Jill Walker Rettberg has a much longer, PDF formatted, edition called Blogging, though we are only required to read the first chapter, “What is a blog?”

There is a quote at the end of the first paragraph, first chapter, that I adore: “A blog consists of more than words and images. It cannot be read simply for its writing, but the sum of writing, layout, connections and link, and the pace of publication.” The idea that we are presenting not only the writing and picture but an entire production of sorts to public view is intimidating, but it also feels empowering in that we can catch the eye of people from all over the world by our own actions and creations. This can be something really big if we strive for it.

Rettberg has several good points while driving towards some definition of a blog.

  1. An individual’s concept of what a “blog” is, is skewed by the different kinds of blogs one reads.
  2. There are different kinds of blogs:
    1. Diary-style – usually more private, stories of one’s life told to certain groups of family, friends, etc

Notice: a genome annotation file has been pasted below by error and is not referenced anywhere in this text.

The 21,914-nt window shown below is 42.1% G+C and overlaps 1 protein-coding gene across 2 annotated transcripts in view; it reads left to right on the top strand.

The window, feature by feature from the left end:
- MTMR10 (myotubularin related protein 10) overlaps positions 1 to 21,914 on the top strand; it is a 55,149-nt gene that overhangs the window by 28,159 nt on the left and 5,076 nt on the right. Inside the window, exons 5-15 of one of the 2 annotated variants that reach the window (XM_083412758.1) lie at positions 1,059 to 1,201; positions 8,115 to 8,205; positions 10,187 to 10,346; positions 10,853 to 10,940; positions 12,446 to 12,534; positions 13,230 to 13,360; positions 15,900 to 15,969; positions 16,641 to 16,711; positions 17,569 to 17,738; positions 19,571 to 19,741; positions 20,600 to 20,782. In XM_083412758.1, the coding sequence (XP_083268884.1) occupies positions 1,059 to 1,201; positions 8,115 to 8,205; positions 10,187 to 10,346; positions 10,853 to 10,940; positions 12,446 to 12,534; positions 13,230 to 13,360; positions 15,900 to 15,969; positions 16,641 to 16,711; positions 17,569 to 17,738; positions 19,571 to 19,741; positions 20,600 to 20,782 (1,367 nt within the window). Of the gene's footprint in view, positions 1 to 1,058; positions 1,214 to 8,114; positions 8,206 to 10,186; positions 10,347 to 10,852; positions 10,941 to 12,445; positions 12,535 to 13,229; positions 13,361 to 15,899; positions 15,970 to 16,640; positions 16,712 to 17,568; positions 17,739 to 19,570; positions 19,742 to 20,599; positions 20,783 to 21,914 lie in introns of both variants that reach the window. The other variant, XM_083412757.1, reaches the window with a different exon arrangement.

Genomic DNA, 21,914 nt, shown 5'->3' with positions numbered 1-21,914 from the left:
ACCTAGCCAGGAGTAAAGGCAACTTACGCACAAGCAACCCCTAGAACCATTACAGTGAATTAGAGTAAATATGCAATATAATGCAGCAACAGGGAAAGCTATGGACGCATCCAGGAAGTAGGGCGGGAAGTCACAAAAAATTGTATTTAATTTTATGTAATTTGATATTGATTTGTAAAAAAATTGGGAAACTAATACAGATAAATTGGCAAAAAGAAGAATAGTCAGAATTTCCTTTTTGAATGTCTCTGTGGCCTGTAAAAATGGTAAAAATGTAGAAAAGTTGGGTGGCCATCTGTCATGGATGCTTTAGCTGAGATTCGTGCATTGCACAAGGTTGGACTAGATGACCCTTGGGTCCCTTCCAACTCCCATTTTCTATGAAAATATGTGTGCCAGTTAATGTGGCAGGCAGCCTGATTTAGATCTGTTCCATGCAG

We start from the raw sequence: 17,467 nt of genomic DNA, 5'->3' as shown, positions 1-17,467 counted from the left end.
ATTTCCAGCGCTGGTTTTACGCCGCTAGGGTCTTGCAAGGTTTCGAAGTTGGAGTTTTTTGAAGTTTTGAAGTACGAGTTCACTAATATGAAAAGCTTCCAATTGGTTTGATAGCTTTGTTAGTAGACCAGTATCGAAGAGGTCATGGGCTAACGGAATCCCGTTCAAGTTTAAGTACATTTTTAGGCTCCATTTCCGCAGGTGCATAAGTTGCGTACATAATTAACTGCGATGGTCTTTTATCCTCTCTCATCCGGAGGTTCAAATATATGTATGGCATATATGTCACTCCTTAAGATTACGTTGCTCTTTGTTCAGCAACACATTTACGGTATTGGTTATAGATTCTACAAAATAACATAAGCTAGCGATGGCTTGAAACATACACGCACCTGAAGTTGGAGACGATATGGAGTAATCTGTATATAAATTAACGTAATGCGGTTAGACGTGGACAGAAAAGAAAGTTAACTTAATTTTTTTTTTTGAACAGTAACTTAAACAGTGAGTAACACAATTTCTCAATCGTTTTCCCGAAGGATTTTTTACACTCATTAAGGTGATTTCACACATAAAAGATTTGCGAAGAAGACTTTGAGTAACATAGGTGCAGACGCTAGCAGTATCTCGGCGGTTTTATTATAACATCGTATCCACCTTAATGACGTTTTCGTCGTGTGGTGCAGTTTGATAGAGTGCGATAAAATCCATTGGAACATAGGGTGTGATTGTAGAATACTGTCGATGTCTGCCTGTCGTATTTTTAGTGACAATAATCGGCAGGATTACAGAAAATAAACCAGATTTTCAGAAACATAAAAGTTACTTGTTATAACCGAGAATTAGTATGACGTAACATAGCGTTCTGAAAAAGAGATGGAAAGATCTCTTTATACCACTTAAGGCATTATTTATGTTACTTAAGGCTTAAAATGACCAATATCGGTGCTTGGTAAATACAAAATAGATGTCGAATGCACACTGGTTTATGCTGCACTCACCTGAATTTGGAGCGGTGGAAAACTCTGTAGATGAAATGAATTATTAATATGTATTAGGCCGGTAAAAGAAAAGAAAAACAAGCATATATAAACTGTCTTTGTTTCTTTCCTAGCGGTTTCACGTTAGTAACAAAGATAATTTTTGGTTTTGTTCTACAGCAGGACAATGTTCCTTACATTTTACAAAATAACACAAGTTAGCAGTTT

2. Filter-style – usually posts about what one has found online combined with personal commentary
    3. Topic-Driven – 1+ topics that the author/editor is interested in, with links connecting to other similar topic sources, filtering content for the reader
  3. Social media is a king of blogging, though usually considered “microblogging” i.e. Facebook, Twitter, Youtube, Pinterest, etc

Finally, Rettberg gets to the crux of the chapter: What is a blog?

It depends on if one considers a blog to be a medium of writing or a genre of it.

She first states that Wikipedia defines a blog as “a discussion or informational site published on the World Wide Web and consisting of discrete entries typically displayed in reverse chronological order”November 1st, 2001.